Strontium ranelate promotes chondrogenesis through inhibition of the Wnt/β-catenin pathway

Hao Yu, Yan Liu, Xiangwen Yang, Jiajing He, Fan Zhang, Qun Zhong, Xiaojing Guo
2021 Stem Cell Research & Therapy  
Cartilage regeneration is a key step in functional reconstruction for temporomandibular joint osteoarthritis (TMJ-OA) but is a difficult issue to address. Strontium ranelate (SrR) is an antiosteoporosis drug that has been proven to affect OA in recent years, but its effect on chondrogenesis and the underlying mechanism are still unclear. Bone mesenchymal stem cells (BMSCs) from Sprague-Dawley (SD) rats were induced in chondrogenic differentiation medium with or without SrR, XAV-939, and LiCl.
more » ... K-8 assays were used to examine cell proliferation, and alcian blue staining, toluidine blue staining, immunofluorescence, and PCR analysis were performed. Western blot (WB) analyses were used to assess chondrogenic differentiation of the cells. For an in vivo study, 30 male SD rats with cartilage defects on both femoral condyles were used. The defect sites were not filled, filled with silica nanosphere plus gelatine-methacryloyl (GelMA), or filled with SrR-loaded silica nanosphere plus GelMA. After 3 months of healing, paraffin sections were made, and toluidine blue staining, safranin O/fast green staining, and immunofluorescent or immunohistochemical staining were performed for histological evaluation. The data were analyzed by SPSS 26.0 software. Low concentrations of SrR did not inhibit cell proliferation, and the cells treated with SrR (0.25 mmol/L) showed stronger chondrogenesis than the control. XAV-939, an inhibitor of β-catenin, significantly promoted chondrogenesis, and SrR did not suppress this effect, while LiCl, an agonist of β-catenin, strongly suppressed chondrogenesis, and SrR reversed this inhibitory effect. In vivo study showed a significantly better cartilage regeneration and a lower activation level of β-catenin by SrR-loaded GelMA than the other treatments. SrR could promote BMSCs chondrogenic differentiation by inhibiting the Wnt/β-catenin signaling pathway and accelerate cartilage regeneration in rat femoral condyle defects.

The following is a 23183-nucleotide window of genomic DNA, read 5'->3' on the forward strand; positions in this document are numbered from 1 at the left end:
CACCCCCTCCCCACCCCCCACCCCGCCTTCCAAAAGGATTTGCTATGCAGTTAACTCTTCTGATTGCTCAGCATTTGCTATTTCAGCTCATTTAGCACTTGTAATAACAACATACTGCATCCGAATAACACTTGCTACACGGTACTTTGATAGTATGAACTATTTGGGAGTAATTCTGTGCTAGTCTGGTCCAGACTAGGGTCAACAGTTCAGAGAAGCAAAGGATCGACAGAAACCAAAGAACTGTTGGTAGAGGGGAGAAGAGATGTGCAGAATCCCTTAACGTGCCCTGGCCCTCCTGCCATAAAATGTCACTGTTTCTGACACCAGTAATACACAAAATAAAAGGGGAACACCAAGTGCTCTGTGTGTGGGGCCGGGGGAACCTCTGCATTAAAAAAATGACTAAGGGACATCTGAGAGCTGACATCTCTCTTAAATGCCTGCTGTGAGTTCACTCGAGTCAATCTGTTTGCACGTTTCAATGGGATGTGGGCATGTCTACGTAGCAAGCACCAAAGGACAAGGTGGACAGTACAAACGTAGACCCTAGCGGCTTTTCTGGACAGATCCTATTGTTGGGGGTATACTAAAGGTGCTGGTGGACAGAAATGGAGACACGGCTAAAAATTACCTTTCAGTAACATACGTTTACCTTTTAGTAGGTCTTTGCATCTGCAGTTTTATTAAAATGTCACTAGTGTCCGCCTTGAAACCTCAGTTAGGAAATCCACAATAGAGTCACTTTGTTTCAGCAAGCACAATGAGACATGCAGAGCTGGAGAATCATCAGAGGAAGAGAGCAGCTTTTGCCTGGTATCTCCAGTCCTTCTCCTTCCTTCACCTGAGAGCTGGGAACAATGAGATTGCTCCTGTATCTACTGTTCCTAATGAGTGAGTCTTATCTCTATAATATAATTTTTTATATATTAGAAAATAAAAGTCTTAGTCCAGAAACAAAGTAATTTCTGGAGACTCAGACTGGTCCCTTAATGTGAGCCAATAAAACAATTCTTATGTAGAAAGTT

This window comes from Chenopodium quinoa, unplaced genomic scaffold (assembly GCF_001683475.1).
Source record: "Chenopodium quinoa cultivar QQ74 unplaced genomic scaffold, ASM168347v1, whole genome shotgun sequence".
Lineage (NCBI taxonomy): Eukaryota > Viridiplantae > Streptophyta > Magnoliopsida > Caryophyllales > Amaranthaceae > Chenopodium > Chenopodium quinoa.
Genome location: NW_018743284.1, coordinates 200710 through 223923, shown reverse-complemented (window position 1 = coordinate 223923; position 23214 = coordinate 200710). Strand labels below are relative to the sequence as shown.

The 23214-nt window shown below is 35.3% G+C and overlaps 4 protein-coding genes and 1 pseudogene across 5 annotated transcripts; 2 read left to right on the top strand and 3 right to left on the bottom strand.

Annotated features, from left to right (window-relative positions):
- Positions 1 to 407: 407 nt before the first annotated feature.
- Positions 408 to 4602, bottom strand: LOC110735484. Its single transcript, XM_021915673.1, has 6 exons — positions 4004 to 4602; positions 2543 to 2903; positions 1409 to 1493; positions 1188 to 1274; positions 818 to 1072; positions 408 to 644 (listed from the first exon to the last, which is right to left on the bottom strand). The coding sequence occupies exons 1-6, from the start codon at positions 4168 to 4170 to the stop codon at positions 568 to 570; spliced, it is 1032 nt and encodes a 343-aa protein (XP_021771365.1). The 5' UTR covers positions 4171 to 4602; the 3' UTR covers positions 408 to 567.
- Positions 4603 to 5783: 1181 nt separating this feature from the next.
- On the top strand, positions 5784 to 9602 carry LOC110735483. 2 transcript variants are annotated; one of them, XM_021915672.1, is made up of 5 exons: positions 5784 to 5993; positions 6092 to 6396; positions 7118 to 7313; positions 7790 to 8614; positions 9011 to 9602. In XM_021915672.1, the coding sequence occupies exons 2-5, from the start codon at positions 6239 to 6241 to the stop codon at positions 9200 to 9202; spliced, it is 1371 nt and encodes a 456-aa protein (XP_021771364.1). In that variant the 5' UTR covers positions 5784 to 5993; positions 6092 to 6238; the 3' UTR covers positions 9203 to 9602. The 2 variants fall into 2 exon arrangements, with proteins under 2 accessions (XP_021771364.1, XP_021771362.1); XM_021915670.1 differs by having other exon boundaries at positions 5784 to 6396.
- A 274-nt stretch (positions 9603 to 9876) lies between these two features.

doi:10.1186/s13287-021-02372-z pmid:34016181 fatcat:jq4mvtilpvfrlnq45qrxm4lvci